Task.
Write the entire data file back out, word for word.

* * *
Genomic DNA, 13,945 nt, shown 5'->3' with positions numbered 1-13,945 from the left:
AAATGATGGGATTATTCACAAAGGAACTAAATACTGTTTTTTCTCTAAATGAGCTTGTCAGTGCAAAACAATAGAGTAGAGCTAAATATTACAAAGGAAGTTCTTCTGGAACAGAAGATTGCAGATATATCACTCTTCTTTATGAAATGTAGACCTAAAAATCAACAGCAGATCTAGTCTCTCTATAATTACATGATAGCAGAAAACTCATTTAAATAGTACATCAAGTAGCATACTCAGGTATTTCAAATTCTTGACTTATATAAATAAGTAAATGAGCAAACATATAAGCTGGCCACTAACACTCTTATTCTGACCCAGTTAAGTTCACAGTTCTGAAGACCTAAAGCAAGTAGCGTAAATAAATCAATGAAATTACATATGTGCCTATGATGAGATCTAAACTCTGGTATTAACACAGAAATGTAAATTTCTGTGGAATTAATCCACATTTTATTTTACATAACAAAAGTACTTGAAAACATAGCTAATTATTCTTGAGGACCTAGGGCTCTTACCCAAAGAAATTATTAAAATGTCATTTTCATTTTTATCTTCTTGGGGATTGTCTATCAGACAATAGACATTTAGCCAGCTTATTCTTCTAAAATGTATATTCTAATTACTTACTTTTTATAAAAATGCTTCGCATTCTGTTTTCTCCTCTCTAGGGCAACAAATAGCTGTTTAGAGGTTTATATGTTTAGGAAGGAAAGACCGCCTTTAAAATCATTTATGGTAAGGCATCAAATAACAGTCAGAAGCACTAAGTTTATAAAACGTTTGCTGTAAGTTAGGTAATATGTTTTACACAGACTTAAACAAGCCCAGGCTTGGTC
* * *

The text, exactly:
Genomic DNA, 13,945 nt, shown 5'->3' with positions numbered 1-13,945 from the left:
AAATGATGGGATTATTCACAAAGGAACTAAATACTGTTTTTTCTCTAAATGAGCTTGTCAGTGCAAAACAATAGAGTAGAGCTAAATATTACAAAGGAAGTTCTTCTGGAACAGAAGATTGCAGATATATCACTCTTCTTTATGAAATGTAGACCTAAAAATCAACAGCAGATCTAGTCTCTCTATAATTACATGATAGCAGAAAACTCATTTAAATAGTACATCAAGTAGCATACTCAGGTATTTCAAATTCTTGACTTATATAAATAAGTAAATGAGCAAACATATAAGCTGGCCACTAACACTCTTATTCTGACCCAGTTAAGTTCACAGTTCTGAAGACCTAAAGCAAGTAGCGTAAATAAATCAATGAAATTACATATGTGCCTATGATGAGATCTAAACTCTGGTATTAACACAGAAATGTAAATTTCTGTGGAATTAATCCACATTTTATTTTACATAACAAAAGTACTTGAAAACATAGCTAATTATTCTTGAGGACCTAGGGCTCTTACCCAAAGAAATTATTAAAATGTCATTTTCATTTTTATCTTCTTGGGGATTGTCTATCAGACAATAGACATTTAGCCAGCTTATTCTTCTAAAATGTATATTCTAATTACTTACTTTTTATAAAAATGCTTCGCATTCTGTTTTCTCCTCTCTAGGGCAACAAATAGCTGTTTAGAGGTTTATATGTTTAGGAAGGAAAGACCGCCTTTAAAATCATTTATGGTAAGGCATCAAATAACAGTCAGAAGCACTAAGTTTATAAAACGTTTGCTGTAAGTTAGGTAATATGTTTTACACAGACTTAAACAAGCCCAGGCTTGGTC